• Many people don’t know whether this Christmas will be their last. Around 600,000 people pass away in a typical year from all causes in the UK.

    They should have allowed an exception to the rules for Christmas for people who don’t know if they will be around next year.

  • Peter Martin 20th Dec '20 - 12:11pm

    @ Martin,

    “In terms of the death rate per number of CoVid cases…”

    You must know very well that the number of Covid cases is much higher everywhere, and in every country, than the recorded number. Just how much higher is unknown and will depend on the vigour of the testing employed.

    The only valid measurement has to be the death rate per number of the population. Not that it is perfect. Different countries will apply different standards. We have an arbitrary rule of someone who dies within 28 days of a positive Covid test. So what happens if someone survives for 28 days but dies on the 29th?

  • @Marco

    “. Around 600,000 people pass away in a typical year from all causes in the UK.”

    Any elderly person, or a person living with disabilities can form a “support bubble” and are exempt regardless of what Tier they are living in
    It is up to the people who form that support bubble to act responsibly in order to keep the vulnerable person safe.

    I feel sorry for the people who are religious and for them Christmas has much more meaning and will not be able to mark the occasion in a normal way (just as the Muslim community had to with Eid) and other religious events, but for me and others who Christmas is nothing but an overly commercialised excuse for over indulgence and a good old knees up, quite frankly, I can do that any time of the year and look forward to a time when I can do that with relatives safely.

  • James Fowler 20th Dec '20 - 3:36pm

    What an utter funk Boris Johnson is. The symbolism of Christmas was simple. Is anything more important than the virus? The answer for a while what there might be, but panic at the last minute now lends yet more support that idea nothing, bar nothing, can be more important. Many people like simplicity, preferably with a good measure of self-righteousness, but this is not a healthy moral or practical place to be. The dislocated morality of monomania is very damaging to society’s sense of itself because it allows people to reject balance, rationality, ambiguity and individuality in favour of a single truth.

  • @ Matt

    I think you have misunderstood how support bubbles work. You have to be a single person household and they are exclusive. That clearly is not a substitute for Christmas.

    Christmas is a special time as is Hanukkah, Ramadan, Diwali etc and a rare chance to see relatives for many people. People always remember their last Christmas with a departed relative.

    Boris Johnson said cancelling Christmas would be inhumane yet now he has gone and done it.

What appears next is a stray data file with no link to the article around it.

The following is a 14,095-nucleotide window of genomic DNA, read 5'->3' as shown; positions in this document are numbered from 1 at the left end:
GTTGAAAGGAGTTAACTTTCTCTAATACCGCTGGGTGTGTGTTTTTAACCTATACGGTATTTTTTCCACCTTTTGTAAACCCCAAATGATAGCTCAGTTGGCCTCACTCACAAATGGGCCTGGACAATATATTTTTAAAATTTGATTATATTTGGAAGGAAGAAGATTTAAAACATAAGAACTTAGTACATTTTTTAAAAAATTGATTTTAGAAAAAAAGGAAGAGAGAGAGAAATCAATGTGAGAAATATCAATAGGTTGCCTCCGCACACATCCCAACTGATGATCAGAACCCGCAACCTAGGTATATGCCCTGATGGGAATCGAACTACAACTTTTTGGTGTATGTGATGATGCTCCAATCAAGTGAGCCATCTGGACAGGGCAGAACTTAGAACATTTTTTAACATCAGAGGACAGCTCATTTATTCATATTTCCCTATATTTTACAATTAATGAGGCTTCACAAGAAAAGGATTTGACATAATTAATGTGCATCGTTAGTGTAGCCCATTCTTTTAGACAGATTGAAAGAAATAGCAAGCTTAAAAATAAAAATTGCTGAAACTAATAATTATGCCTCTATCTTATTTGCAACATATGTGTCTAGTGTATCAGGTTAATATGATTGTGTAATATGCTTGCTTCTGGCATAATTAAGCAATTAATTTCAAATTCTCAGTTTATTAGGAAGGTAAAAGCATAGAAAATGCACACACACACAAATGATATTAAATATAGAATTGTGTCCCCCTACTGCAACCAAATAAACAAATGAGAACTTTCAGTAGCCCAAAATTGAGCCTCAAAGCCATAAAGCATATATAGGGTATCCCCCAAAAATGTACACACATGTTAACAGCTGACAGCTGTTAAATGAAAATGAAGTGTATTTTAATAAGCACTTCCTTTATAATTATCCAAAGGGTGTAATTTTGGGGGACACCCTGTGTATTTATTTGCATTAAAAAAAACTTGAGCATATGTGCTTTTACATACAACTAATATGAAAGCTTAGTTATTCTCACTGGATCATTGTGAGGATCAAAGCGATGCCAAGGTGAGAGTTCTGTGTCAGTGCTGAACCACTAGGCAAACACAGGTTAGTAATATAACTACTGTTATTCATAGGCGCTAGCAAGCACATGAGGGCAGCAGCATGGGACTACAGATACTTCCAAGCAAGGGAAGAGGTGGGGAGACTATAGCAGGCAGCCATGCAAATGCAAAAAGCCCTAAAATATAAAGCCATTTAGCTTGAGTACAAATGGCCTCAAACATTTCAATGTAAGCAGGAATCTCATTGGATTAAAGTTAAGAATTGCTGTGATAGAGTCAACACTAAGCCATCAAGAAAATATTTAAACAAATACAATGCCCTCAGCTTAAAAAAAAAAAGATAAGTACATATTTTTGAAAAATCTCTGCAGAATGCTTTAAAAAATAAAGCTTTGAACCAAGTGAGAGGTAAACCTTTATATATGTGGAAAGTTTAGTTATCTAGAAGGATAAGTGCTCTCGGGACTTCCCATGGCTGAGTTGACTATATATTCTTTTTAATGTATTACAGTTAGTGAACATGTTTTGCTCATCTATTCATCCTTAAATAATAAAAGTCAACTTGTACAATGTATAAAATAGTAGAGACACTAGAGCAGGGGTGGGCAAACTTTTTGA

• Once again Boris rhetoric clashes with reality.

  • The ‘Sunday Times’ headline, above a photo of Johnson, read “Christmas cancelled by surging mutant coronavirus”…

    I thought, “A perfect caption”

  • @Marco

    No you do not have to be a single person household at all.

    My elderly parents, one of whom has dementia were able to form a support bubble with another household, this is within the guidelines where one member has a disability.

    I am not saying that support bubbles cover everyone, but they should cover most people in the incidence of what you were referring to in your earlier post in regards to people who are sadly living with disabilities or end of stage life.

    These are difficult times for everybody and there are no easy answers to any of this, to allow xmas celebrations to go ahead as they were was pretty foolish in my view and was going to lead to many more infections, hospital admissions and sadly deaths.
    For the reasons I set out earlier, we can allow the NHS to become overwhelmed, we need a fully functioning NHS for Covid and non covid illnesses.

    If the Government truly wanted to give everyone the best shot at having a reprieve at xmas then it should not have come out of lockdown as early as what it did and kept full lockdown measures in place until a few days before xmas, thus hopefully driving down infection rates far enough to have made it possible.

    Whether the new strain of Covid that is circulating would have made that impossible anyway I do not know.

    But unless you are deeply religious, then as far as I am concerned there are far more important things at stake than the commercial Xmas celebrations

  • @Marco & Matt

    The Support bubble guidance is quite clear, Matt is right. However, a Christmas bubble (as of 14Dec) can consist of a support bubble (two households) PLUS and additional household.

    However, what is clear, if two elderly grandparents live together and neither needs “continuous care” then they not supposed to form a support bubble, which is somewhat harsh and daft when you are dealing with people well into their 90’s, with registered carers…

  • ” A seemingly mentally disturbed narcistic and hedonistic personality can create mayhem in the next 3 weeks, and people are concerned about Christmas. Probably most of the Midlands and the North will be in Tier 4 by the second week in January anyway.” theakes

    Clearly no one in government had read Stephen King’s The Stand, or other similar works around rats leaving sinking ships, or noted the mass migration of people away from life threatening events. From the scenes at London stations last night, it is obvious the Government needs to closedown the national transport infrastructure ahead of any lockdown ie. they should have cancelled all trains/coaches out of London with immediate effect when the new lockdown announcement was made.
    Given the rumour is that this new lockdown may last into January, we can only hope that the government does clampdown on national travel – preventing those who left London for Christmas, returning to London in the new year…

  • @ Matt

    The exemptions to being a single household do not apply to many people. An elderly couple cannot form a support bubble unless one of them needs continuous care. Even if they can form a bubble that is only with one other household and that is clearly not the same as a Christmas bubble where they could meet with three households.